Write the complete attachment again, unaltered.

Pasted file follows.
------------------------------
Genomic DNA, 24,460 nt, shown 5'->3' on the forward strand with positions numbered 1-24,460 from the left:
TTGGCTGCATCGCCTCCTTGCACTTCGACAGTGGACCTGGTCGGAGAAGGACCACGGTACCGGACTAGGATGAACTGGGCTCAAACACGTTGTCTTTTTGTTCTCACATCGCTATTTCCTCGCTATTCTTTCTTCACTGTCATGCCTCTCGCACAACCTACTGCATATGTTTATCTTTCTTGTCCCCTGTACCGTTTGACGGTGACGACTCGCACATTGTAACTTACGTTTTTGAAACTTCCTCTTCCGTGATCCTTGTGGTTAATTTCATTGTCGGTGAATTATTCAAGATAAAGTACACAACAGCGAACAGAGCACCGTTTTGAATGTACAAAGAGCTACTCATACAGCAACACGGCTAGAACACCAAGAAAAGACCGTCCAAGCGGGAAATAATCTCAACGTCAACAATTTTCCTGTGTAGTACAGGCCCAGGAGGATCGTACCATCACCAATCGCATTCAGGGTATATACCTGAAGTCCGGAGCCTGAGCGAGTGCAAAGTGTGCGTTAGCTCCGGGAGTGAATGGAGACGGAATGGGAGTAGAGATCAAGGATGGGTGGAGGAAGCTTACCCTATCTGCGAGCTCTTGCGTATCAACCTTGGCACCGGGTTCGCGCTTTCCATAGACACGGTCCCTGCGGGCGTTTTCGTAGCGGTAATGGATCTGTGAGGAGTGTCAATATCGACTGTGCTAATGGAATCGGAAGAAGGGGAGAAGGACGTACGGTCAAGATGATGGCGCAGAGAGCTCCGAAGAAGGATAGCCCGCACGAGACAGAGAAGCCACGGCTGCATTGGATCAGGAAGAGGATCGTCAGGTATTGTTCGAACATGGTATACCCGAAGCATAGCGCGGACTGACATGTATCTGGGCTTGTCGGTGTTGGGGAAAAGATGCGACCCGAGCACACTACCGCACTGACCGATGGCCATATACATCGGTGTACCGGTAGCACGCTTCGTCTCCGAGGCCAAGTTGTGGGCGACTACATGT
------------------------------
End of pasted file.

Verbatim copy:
Genomic DNA, 24,460 nt, shown 5'->3' on the forward strand with positions numbered 1-24,460 from the left:
TTGGCTGCATCGCCTCCTTGCACTTCGACAGTGGACCTGGTCGGAGAAGGACCACGGTACCGGACTAGGATGAACTGGGCTCAAACACGTTGTCTTTTTGTTCTCACATCGCTATTTCCTCGCTATTCTTTCTTCACTGTCATGCCTCTCGCACAACCTACTGCATATGTTTATCTTTCTTGTCCCCTGTACCGTTTGACGGTGACGACTCGCACATTGTAACTTACGTTTTTGAAACTTCCTCTTCCGTGATCCTTGTGGTTAATTTCATTGTCGGTGAATTATTCAAGATAAAGTACACAACAGCGAACAGAGCACCGTTTTGAATGTACAAAGAGCTACTCATACAGCAACACGGCTAGAACACCAAGAAAAGACCGTCCAAGCGGGAAATAATCTCAACGTCAACAATTTTCCTGTGTAGTACAGGCCCAGGAGGATCGTACCATCACCAATCGCATTCAGGGTATATACCTGAAGTCCGGAGCCTGAGCGAGTGCAAAGTGTGCGTTAGCTCCGGGAGTGAATGGAGACGGAATGGGAGTAGAGATCAAGGATGGGTGGAGGAAGCTTACCCTATCTGCGAGCTCTTGCGTATCAACCTTGGCACCGGGTTCGCGCTTTCCATAGACACGGTCCCTGCGGGCGTTTTCGTAGCGGTAATGGATCTGTGAGGAGTGTCAATATCGACTGTGCTAATGGAATCGGAAGAAGGGGAGAAGGACGTACGGTCAAGATGATGGCGCAGAGAGCTCCGAAGAAGGATAGCCCGCACGAGACAGAGAAGCCACGGCTGCATTGGATCAGGAAGAGGATCGTCAGGTATTGTTCGAACATGGTATACCCGAAGCATAGCGCGGACTGACATGTATCTGGGCTTGTCGGTGTTGGGGAAAAGATGCGACCCGAGCACACTACCGCACTGACCGATGGCCATATACATCGGTGTACCGGTAGCACGCTTCGTCTCCGAGGCCAAGTTGTGGGCGACTACATGT